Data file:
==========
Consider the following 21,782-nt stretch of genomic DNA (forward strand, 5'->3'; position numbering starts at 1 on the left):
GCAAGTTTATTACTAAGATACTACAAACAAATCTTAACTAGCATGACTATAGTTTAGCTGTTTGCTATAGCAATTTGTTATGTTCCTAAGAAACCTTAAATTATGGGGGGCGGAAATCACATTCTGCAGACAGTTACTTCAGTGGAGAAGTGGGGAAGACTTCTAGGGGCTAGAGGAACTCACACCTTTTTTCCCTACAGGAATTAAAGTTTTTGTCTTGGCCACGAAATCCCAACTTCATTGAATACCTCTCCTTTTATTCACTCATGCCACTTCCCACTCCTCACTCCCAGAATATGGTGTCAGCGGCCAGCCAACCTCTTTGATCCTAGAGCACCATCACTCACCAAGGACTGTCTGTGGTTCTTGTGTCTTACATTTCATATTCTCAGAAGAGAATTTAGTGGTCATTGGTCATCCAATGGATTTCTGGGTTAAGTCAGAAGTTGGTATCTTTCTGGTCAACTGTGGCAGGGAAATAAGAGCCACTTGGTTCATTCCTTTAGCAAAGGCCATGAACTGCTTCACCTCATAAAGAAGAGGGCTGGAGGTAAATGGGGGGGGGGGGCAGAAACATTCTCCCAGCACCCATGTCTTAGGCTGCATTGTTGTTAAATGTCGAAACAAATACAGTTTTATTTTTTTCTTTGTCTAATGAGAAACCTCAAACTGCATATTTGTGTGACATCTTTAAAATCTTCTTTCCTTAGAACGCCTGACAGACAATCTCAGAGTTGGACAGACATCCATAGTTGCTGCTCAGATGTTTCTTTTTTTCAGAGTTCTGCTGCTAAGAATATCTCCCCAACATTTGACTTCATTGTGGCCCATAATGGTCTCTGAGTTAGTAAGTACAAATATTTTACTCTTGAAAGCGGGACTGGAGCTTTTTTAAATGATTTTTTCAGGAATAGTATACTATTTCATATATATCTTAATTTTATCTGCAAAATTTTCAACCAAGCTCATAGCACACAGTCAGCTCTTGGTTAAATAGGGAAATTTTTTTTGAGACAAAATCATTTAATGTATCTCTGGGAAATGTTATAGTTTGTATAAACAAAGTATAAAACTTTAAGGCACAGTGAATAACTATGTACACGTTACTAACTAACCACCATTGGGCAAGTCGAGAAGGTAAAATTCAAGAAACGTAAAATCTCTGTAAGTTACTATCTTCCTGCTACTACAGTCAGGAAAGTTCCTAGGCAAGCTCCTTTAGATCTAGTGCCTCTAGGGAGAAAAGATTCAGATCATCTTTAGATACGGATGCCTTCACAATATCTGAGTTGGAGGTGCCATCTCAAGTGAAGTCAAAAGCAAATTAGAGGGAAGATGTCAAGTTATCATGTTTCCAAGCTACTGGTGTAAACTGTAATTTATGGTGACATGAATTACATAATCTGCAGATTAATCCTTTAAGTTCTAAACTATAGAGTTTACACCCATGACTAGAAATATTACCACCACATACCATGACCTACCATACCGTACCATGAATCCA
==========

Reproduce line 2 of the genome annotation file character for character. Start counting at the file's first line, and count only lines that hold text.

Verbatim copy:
GCAAGTTTATTACTAAGATACTACAAACAAATCTTAACTAGCATGACTATAGTTTAGCTGTTTGCTATAGCAATTTGTTATGTTCCTAAGAAACCTTAAATTATGGGGGGCGGAAATCACATTCTGCAGACAGTTACTTCAGTGGAGAAGTGGGGAAGACTTCTAGGGGCTAGAGGAACTCACACCTTTTTTCCCTACAGGAATTAAAGTTTTTGTCTTGGCCACGAAATCCCAACTTCATTGAATACCTCTCCTTTTATTCACTCATGCCACTTCCCACTCCTCACTCCCAGAATATGGTGTCAGCGGCCAGCCAACCTCTTTGATCCTAGAGCACCATCACTCACCAAGGACTGTCTGTGGTTCTTGTGTCTTACATTTCATATTCTCAGAAGAGAATTTAGTGGTCATTGGTCATCCAATGGATTTCTGGGTTAAGTCAGAAGTTGGTATCTTTCTGGTCAACTGTGGCAGGGAAATAAGAGCCACTTGGTTCATTCCTTTAGCAAAGGCCATGAACTGCTTCACCTCATAAAGAAGAGGGCTGGAGGTAAATGGGGGGGGGGGGCAGAAACATTCTCCCAGCACCCATGTCTTAGGCTGCATTGTTGTTAAATGTCGAAACAAATACAGTTTTATTTTTTTCTTTGTCTAATGAGAAACCTCAAACTGCATATTTGTGTGACATCTTTAAAATCTTCTTTCCTTAGAACGCCTGACAGACAATCTCAGAGTTGGACAGACATCCATAGTTGCTGCTCAGATGTTTCTTTTTTTCAGAGTTCTGCTGCTAAGAATATCTCCCCAACATTTGACTTCATTGTGGCCCATAATGGTCTCTGAGTTAGTAAGTACAAATATTTTACTCTTGAAAGCGGGACTGGAGCTTTTTTAAATGATTTTTTCAGGAATAGTATACTATTTCATATATATCTTAATTTTATCTGCAAAATTTTCAACCAAGCTCATAGCACACAGTCAGCTCTTGGTTAAATAGGGAAATTTTTTTTGAGACAAAATCATTTAATGTATCTCTGGGAAATGTTATAGTTTGTATAAACAAAGTATAAAACTTTAAGGCACAGTGAATAACTATGTACACGTTACTAACTAACCACCATTGGGCAAGTCGAGAAGGTAAAATTCAAGAAACGTAAAATCTCTGTAAGTTACTATCTTCCTGCTACTACAGTCAGGAAAGTTCCTAGGCAAGCTCCTTTAGATCTAGTGCCTCTAGGGAGAAAAGATTCAGATCATCTTTAGATACGGATGCCTTCACAATATCTGAGTTGGAGGTGCCATCTCAAGTGAAGTCAAAAGCAAATTAGAGGGAAGATGTCAAGTTATCATGTTTCCAAGCTACTGGTGTAAACTGTAATTTATGGTGACATGAATTACATAATCTGCAGATTAATCCTTTAAGTTCTAAACTATAGAGTTTACACCCATGACTAGAAATATTACCACCACATACCATGACCTACCATACCGTACCATGAATCCA